Blue light special on solar startups. This morning there’s news of two more acquisitions in the solar space, following on the heels of French nuclear giant Areva on Monday announcing it will snap up solar thermal startup Ausra. Solar panel maker and project developer SunPower (s SPWRA) announced it will buy European solar PV plant developer SunRay for $277 million. In addition, solar cell developer Calisolar also announced that it will acquire Toronto-based silicon purification startup 6N Silicon for an undisclosed amount.
Let’s look at the bigger one first. SunRay, which was owned by private equity firm Denham Capital and members of SunRay’s management team and has 70 employees, has a solar photovoltaic project that totals over 1,200 MW across Europe. In particular SunRay has a strong presence in Italy, with an office in Rome, and having recently completed a 24 MW power plant in Montalto, Italy. The project, Italy’s largest, will be expanded to 85 MW and was built in partnership with SunPower.
Howard Wenger, president of SunPower’s utilities and power plants business group, said in a statement that the SunRay acquisition “demonstrates our confidence in the Italian market and regulatory environment, and will accelerate the growth of our European and Middle Eastern power plant business.” SunPower also previously bought Italian solar company Solar Solutions, now rebranded as SunPower Italia.
San Jose, Calif.-based SunPower, which makes high-efficiency solar panels, has an installation business and develops utility scale projects. It increasingly seems to be focusing on its utility-scale PV development business. In 2008, utility PG&E (s PCG) said it would buy 250 MW of solar power from High Plains Ranch II, a subsidiary of SunPower for a project in San Luis Obispo County, Calif. and is supposed to be operational this year (see its other utility-scale solar projects here).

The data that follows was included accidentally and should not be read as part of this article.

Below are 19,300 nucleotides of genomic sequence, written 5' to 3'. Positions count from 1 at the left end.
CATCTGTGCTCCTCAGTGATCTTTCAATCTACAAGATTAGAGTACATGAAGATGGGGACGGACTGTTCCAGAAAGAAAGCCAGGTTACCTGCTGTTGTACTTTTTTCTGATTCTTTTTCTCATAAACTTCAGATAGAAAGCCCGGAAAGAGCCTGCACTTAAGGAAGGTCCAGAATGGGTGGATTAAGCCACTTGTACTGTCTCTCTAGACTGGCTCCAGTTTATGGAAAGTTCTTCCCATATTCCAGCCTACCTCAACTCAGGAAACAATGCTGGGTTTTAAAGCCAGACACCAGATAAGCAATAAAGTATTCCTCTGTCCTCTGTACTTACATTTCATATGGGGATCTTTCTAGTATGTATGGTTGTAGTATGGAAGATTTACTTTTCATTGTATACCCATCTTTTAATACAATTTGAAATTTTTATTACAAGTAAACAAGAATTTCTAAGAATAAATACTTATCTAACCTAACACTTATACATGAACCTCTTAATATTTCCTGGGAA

While the SunRay deal is all about scaling up, being the biggest, and selling large PV plants, Calisolar’s acquisition of 6N Silicon is down at the micro-level. 6N Silicon makes silicon that can be combined with scrap from the chip manufacturing industry to make crystalline silicon, which is used in solar panels. Unlike chip-grade silicon — which is measured in parts-per-trillion for purity — solar cells can use parts-per-million purity (hence the “six nines” implied in the company’s name.)
Calisolar makes solar cells and wafers with lower cost silicon (the kind that 6N makes) and says the 6N acquisition will help it “consolidate the supply chain,” and help it control and cut costs of its supplies. 6N is backed by Good Energies, Ventures West Management and Yaletown Venture Partners.
What do all these acquisitions at different points in the solar power industry say? Well, a year ago the solar industry was facing a very rough year ahead — in January 2009 of six solar stocks valued at more than $500 million, none outperformed the S&P 500 index, which fell 38 percent in 2008. And as expected, 2009 saw module overproduction, scarce credit, slack demand and plunging prices. While some predict that the solar PV industry has turned a corner, hard times often lead to consolidation, with the big companies getting aggressive and buying up the smaller ones.
As Fred Morse, U.S. senior adviser to Abengoa Solar, which makes solar thermal technology, put it to me yesterday, the name of the game for utility-scale solar is consolidation and financing. “You’ve got to be big and strong for this industry.”